There are so many decisions parents have to make after their baby is born. Will you breastfeed or do formula? Will you give the baby a pacifier? Will you let family members hold the baby? And on the medical side of decision making, will you do newborn screening, vaccinate, and allow other medical treatments if needed after the baby is born? In addition to all of these important decisions is also the option of cord blood banking. Often people will ask, what is cord blood banking and why should parents do it?

When a fetus is in the womb, the nutrients and oxygen that the fetus needs to grow and thrive comes from the umbilical cord. After the baby is born, the placenta and the cord that attaches the placenta to the baby comes out as well. The cord blood is the baby’s blood that is left in the umbilical cord and placenta after birth. This blood contains cells that can be used to treat certain types of diseases. To review, our bodies are made up of billions of cells, and inside those cells are our genetic instructions that make up our bodies. The cells that are in the cord blood are called hematopoietic stem cells. This means that these types of cells essentially have a basic set of genetic instructions and can mature into many different types of blood cells. The majority of our cells are already predetermined, meaning they have instructions to mature into a very specific type of cell, such as skin cells, blood cells, lung cells, etc. Hematopoietic stem cells are very important because they are not already predetermined and can mature into a variety of cells. 

Hematopoietic stem cells can be used to treat more than 70 types of diseases, including conditions of the immune system, genetic disorders, neurological disorders, and some forms of cancer, like lymphoma and leukemia. There are many advantages to using stem cells from cord blood compared to bone marrow. Stem cells in cord blood are less likely to be rejected by the patient compared to bone marrow. It’s also much more challenging to collect bone marrow compared to cord blood, and cord blood can be frozen and stored, whereas bone marrow has to be used immediately after it is collected. The main disadvantage of using cord blood is that there aren’t many stem cells in cord blood compared to bone marrow. Often units from several donors will need to be combined to increase the number of stem cells for adults.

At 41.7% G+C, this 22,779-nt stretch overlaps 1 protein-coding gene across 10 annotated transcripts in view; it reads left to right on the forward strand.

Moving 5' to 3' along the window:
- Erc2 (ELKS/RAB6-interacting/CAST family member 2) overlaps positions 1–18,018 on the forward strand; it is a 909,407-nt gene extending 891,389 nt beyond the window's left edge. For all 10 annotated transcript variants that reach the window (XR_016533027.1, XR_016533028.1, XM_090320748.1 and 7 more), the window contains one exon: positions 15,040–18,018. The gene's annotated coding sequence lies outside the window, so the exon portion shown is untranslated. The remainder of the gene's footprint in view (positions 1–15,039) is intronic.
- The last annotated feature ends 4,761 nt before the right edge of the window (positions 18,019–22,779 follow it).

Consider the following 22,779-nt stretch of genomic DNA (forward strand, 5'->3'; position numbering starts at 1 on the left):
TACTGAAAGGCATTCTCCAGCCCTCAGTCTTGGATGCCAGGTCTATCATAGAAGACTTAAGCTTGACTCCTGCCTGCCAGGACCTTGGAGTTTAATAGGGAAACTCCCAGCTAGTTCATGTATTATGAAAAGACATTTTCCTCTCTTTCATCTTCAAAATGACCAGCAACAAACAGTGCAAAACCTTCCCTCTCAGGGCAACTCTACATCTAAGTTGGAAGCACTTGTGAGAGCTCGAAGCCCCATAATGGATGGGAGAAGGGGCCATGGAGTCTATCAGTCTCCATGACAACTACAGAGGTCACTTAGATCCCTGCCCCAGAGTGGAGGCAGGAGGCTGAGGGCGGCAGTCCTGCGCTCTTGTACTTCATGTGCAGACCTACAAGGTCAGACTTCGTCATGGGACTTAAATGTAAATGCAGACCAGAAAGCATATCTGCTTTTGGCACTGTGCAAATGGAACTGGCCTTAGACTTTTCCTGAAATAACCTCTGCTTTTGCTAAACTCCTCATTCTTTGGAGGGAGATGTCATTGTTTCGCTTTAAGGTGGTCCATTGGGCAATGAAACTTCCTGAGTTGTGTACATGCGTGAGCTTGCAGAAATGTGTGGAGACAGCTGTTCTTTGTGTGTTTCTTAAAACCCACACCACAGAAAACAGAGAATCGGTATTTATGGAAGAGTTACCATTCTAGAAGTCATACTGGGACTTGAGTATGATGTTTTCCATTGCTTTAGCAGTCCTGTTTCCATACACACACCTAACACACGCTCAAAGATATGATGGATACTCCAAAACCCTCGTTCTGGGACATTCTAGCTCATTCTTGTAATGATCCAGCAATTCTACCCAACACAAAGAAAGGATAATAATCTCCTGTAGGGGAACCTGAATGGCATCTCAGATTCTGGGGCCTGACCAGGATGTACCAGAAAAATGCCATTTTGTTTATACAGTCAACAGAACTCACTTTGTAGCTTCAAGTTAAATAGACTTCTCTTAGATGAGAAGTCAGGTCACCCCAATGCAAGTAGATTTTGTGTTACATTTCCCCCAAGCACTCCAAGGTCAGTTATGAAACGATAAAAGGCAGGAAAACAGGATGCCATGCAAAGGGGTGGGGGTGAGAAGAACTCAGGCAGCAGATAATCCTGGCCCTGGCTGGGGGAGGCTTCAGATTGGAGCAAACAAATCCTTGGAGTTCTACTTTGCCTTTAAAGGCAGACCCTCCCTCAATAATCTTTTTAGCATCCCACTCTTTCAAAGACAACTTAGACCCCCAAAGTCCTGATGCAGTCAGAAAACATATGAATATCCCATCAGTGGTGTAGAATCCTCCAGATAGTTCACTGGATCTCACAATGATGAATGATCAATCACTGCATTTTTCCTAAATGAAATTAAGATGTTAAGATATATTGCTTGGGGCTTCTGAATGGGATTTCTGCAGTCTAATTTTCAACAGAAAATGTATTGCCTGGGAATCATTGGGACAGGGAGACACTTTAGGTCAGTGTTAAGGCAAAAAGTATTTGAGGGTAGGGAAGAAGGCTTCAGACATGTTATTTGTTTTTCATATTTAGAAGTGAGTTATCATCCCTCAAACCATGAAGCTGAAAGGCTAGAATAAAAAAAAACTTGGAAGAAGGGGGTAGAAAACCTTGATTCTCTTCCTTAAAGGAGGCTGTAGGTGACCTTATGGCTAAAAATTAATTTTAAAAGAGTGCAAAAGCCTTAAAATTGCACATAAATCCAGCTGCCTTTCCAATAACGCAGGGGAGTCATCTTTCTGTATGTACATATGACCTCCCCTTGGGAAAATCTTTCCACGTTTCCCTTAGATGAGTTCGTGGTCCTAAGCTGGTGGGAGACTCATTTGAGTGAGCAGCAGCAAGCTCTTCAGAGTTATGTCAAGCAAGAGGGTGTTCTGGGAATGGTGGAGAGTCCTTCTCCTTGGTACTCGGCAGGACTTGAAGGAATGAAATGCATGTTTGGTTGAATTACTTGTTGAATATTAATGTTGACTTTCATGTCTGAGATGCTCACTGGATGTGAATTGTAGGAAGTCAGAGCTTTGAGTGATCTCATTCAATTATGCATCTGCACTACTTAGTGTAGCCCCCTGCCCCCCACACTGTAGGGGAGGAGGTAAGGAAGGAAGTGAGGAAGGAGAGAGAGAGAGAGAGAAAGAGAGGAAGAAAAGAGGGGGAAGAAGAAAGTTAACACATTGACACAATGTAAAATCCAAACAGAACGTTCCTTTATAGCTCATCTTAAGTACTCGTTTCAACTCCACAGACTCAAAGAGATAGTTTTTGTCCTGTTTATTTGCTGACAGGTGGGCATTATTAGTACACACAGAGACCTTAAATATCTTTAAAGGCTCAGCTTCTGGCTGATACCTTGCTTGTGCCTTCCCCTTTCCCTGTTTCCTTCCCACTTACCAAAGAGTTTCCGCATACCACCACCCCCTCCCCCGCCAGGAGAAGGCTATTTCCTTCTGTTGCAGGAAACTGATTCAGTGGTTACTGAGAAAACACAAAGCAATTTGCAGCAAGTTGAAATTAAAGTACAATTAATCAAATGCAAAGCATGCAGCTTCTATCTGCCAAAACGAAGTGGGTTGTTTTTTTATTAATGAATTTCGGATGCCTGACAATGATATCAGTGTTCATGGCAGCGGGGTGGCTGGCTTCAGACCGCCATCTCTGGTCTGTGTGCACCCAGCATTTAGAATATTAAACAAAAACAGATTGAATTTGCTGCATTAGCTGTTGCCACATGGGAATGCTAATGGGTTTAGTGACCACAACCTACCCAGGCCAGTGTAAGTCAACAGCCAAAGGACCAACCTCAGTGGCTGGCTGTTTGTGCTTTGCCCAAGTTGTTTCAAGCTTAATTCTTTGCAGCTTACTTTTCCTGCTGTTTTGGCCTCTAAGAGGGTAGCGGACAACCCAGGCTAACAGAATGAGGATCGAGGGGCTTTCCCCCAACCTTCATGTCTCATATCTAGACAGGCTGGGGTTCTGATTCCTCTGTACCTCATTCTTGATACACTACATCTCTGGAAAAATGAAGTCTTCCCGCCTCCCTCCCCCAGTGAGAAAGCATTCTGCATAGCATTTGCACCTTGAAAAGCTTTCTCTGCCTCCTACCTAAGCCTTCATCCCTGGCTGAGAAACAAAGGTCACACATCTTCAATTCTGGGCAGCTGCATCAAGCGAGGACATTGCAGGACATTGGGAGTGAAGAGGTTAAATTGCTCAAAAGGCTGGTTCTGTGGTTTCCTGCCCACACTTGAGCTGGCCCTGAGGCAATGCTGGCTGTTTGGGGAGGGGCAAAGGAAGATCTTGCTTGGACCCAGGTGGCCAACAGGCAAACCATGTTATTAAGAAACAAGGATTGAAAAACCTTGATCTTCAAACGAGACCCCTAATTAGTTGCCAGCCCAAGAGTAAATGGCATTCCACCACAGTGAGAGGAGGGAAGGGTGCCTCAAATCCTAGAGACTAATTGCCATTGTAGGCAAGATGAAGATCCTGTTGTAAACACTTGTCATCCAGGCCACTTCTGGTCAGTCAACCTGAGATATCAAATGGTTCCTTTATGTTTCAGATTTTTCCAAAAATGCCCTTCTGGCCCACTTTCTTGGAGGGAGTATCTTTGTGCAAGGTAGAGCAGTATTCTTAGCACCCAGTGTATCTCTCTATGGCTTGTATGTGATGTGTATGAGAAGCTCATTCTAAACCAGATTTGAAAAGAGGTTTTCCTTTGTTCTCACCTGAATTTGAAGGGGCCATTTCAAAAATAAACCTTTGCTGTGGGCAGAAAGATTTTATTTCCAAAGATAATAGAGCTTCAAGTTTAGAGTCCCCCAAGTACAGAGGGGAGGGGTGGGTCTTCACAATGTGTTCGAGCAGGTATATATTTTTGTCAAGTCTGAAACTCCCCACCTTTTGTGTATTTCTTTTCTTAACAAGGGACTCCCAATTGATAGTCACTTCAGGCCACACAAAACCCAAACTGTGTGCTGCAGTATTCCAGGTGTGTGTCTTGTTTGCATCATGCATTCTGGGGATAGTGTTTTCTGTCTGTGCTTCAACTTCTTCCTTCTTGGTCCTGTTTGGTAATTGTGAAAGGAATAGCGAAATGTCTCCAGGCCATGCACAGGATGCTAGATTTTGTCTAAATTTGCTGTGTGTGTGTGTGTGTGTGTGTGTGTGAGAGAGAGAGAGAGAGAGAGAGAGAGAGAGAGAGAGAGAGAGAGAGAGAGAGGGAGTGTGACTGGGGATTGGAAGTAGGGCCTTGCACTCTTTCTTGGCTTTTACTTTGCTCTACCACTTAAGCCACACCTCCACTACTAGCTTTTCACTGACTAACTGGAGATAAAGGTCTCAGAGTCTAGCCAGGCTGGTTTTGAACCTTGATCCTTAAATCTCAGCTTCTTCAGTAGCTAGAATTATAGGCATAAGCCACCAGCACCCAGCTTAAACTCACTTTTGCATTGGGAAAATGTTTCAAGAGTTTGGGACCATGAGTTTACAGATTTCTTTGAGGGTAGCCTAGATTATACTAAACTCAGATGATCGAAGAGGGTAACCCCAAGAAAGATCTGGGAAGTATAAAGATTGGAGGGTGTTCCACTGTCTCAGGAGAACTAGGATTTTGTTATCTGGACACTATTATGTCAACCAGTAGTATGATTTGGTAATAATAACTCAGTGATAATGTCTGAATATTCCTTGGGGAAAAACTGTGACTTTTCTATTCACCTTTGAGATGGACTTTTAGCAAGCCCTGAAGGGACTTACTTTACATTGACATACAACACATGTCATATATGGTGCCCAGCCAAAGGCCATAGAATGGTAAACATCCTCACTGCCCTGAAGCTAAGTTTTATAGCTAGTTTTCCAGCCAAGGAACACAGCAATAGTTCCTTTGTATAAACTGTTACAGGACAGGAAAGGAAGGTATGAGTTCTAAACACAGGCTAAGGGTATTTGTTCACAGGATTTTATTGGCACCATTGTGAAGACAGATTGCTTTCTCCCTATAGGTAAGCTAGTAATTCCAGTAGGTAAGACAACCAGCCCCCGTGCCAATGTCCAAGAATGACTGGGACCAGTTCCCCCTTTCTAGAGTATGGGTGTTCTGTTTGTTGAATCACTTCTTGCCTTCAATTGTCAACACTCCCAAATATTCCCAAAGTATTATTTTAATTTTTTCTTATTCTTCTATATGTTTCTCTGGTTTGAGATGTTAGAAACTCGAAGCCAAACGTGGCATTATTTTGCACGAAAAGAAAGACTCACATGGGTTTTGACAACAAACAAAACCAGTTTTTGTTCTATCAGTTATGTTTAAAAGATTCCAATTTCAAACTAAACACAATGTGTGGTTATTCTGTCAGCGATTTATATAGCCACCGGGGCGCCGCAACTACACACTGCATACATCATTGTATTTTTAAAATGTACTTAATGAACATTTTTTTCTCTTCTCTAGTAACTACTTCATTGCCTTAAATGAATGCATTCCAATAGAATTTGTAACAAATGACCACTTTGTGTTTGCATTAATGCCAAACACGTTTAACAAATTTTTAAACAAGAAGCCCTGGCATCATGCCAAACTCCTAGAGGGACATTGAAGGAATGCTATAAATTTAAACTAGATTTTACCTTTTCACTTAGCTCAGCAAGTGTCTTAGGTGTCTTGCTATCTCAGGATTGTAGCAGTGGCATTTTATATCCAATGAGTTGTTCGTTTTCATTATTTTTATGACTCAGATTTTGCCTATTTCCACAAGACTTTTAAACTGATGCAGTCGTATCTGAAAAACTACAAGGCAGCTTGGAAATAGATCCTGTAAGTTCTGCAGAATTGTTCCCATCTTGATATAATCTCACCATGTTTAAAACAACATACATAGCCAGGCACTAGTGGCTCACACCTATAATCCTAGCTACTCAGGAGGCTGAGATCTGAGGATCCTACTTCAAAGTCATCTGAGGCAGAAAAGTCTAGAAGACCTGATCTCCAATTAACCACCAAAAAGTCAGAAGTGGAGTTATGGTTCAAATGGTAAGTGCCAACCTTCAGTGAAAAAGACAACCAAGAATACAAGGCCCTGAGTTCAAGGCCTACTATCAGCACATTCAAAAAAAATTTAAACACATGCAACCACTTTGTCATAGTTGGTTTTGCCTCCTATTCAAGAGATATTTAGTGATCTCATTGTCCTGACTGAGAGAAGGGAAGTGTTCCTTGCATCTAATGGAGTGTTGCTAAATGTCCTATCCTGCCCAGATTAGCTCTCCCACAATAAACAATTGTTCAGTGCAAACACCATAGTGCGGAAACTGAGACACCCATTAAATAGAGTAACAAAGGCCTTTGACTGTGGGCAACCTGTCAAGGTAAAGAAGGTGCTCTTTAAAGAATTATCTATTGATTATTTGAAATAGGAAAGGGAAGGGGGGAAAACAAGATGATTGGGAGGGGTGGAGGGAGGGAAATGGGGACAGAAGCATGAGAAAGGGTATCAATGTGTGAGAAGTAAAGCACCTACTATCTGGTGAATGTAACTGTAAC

There are many reasons why parents will consider the option to bank cord blood after birth. Sometimes parents will choose to donate to a public bank at no charge to potentially help others they do not know. Donating to public banks is especially important for ethnic minorities as they are not well represented in cord blood banks. Sometimes if parents already have a child with a disease in which stem cell treatment is necessary, cord blood banking either to a private bank or through directed donation in a public bank is encouraged. Private banks will sometimes store cord blood for a family member with a disease for free, but it’s important to find out the cost of storing cord blood in private banks. 

If you have a family history of a genetic condition or potential risk for a genetic condition and would like to understand your options moving forward for yourself and your family, you can meet with a genetic counselor. Genetic counselors can provide information on the genetic condition, treatment options, and clinical trials available. In addition, if you are considering cord blood banking for your baby due to a family member with a disease, a genetic counselor can help you to make sure your baby will be closely enough related to be a match to that family member, or if there’s alternative options. 

If you are interested in cord blood banking or have a family history of a genetic condition that can be treated by cord blood and are interested in your options, contact AT-GC to meet with a genetic counselor.

By: Kendra Frome, MS, CGC
Licensed, Certified Genetic Counselor

Resources:

https://www.acog.org/womens-health/faqs/cord-blood-banking

https://parentsguidecordblood.org/en/news/genetic-counselors-perspective-cord-blood-banking

 

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